Multi Provider Router (MPR).

Client Side Caching.

Common Internet File System (CIFS) & SMBs.

CIFS Flavors.

CIFS Protocol Description.

CIFS Security.

CIFS Authentication.

CIFS Optimization Features.




Multi Protocol Access Problems.

Windows and NAS.

Microsoft Exchange 2000 and NAS.

Practical Implications.


4. Introduction to Fibre Channel Storage Area Networks.

The Need for Fibre Channel.

Network Attached Storage (NAS) and Storage Area Networks (SAN) Comparison.

Advantages of Fibre Channel.


Segregation of Storage.

Centralization and Management of Storage.

Legacy Device Support.

Support for a Larger Number of Devices.


New Functionality Enabled.

Fibre Channel Topologies.

Point to Point.

Fibre Channel Arbitrated Loop.

Fibre Channel Switched Fabric.

Fibre Channel Port Types.

Fibre Channel Protocol.

Layer FC-0.

Layer FC-1.

Layer FC-2.

Layer FC-3.

Layer FC-4.

SAN Building Blocks.

Host Bus Adapter (HBA).

Fibre Channel Cable Types.


Inter Connect Devices.

Fibre Channel Management Concepts.


LUN Masking.

Fibre Channel Interoperability.

Practical Implications.


5. Backup and Restore Technologies.

Reasons for Backup and Restore.

Backup Problems.

The Backup Window.

Exploding APIs (Application Programming Interfaces).

Open Files Problem.

Backup Classifications.

Backup Classifications Based Upon Architecture.

Backup Types Based Upon Functionality.

Backup Classifications Based Upon Network Infrastructure.

Windows 2000 Backup Utility.

Techniques to Create a Volume Snapshot.

Windows XP and Windows Server 2003 Volume Shadow Copy Service.



Volume Shadow Copy Service.


Windows NT I/O Subsystem Modifications.

Windows Powered NAS Devices and Snapshots.

Network Data Management ProtocolNDMP.

NDMP Architecture.

Practical Implications.


6. File Systems.

Disks, Partitions and Volumes.

Basic Disks.

Dynamic Disks.

Volumes and Volume Managers.

Partition Manager.

Mount Manager.

Device Tree for Volumes on Basic Disks.

Device Tree for Volumes on Dynamic Disks.

Device Namespace.

Windows File Systems.


NTFS System Files.

NTFS Logical Cluster Numbers and Virtual Cluster Numbers.

NTFS MFT Record Structure.

NTFS Directories.

NTFS Recovery Log.

NTFS Security.

NTFS Sparse Files.

NTFS Compressed Files.

NTFS User Disk Space Quotas.

NTFS Native Property Sets.

File Ownership by User.

Improved Access Control List Checking.

Change Journal/USN Journal/Change Log File.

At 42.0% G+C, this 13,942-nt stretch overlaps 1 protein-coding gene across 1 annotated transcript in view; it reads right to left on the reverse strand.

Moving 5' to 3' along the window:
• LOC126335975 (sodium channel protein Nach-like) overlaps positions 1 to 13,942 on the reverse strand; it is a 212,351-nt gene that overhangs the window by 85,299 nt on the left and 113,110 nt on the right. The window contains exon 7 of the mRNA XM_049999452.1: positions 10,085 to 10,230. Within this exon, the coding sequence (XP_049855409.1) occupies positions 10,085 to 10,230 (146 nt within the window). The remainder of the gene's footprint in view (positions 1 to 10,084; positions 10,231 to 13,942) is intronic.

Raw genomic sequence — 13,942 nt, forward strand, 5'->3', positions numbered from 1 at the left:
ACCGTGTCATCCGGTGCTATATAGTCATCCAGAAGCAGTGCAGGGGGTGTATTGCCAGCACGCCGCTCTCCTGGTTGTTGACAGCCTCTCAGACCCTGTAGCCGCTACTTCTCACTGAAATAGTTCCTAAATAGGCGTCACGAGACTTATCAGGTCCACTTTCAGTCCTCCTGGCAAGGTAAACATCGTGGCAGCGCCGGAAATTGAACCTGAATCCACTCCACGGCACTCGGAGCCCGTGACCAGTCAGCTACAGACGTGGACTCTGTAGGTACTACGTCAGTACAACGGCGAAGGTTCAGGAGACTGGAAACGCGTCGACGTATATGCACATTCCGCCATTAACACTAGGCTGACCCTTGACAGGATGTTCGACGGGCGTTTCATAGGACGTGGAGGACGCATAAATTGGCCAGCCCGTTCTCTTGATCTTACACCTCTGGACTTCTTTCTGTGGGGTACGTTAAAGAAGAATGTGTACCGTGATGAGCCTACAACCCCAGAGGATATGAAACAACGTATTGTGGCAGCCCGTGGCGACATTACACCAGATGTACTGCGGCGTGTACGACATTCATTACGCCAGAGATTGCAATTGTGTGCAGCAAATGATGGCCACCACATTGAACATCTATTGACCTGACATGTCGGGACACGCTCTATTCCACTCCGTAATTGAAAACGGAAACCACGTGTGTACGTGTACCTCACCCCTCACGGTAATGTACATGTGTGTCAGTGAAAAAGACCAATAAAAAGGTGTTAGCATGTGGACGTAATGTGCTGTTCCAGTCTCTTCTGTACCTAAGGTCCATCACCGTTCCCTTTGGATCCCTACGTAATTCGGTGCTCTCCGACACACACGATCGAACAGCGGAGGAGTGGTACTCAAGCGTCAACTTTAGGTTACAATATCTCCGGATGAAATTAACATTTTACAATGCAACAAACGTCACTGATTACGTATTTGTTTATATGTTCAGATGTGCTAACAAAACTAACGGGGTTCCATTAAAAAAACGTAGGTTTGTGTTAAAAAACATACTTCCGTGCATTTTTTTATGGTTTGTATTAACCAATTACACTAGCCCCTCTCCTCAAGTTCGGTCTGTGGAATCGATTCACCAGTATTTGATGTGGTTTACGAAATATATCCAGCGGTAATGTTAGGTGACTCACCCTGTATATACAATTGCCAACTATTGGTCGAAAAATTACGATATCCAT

NTFS Stream Rename.

Object IDs and Link Tracking.

CHKDSK Improvements.

File System Content Indexing.

Read Only NTFS.

NTFS Fragmentation and De-fragmentation.

Encrypting File System (EFS).

NTFS Hard Links.

Reparse Points.

Volume Mount Points.

Directory Junction Points.

Windows NT Single Instance Storage (SIS).

Hierarchical Storage Management.

SAN File Systems.

Advantages of SAN File Systems.

Technical Challenges.

Commercially Available SAN Systems.

Practical Implications.


7. Storage Management.

Common Information Model and WBEM.

Windows Management Instrumentation (WMI).

Storage Virtualization.

Virtualization in the (Host) Server.

Virtualization in the Storage Hardware.

Virtualization in the Storage Network.

In-Band Virtualization.

Out-of-Band Virtualization.

Microsoft Storage Virtualization Vision.

Disk Virtualization Service.

Fabric Virtualization Service.


Management Command Line Utilities.

SAN Security.

Hierarchical Storage Management (HSM).

Remote Storage Service (RSS).

Windows 2000 Removable Storage Management (RSM).

Storage Management FuturesBluefin and Storage Management Initiative (SMI).

Practical Implications.


8. IP Storage and Infiniband.

IP Storage.

Why IP Storage?


Windows NT iSCSI Implementation.


Internet Fibre Channel Protocol iFCP.

Internet Storage Name Service (iSNS).

TCP Offload.


InfiniBand Advantages.

InfiniBand Architecture.

Microsoft and InfiniBand.

Practical Implications.


9. High Availability.








Dual Level RAID.

Windows NT and RAID Implementation.

High Availability Using Redundancy.

Microsoft Multi Path Support in Windows 2000, and Windows Server 2003.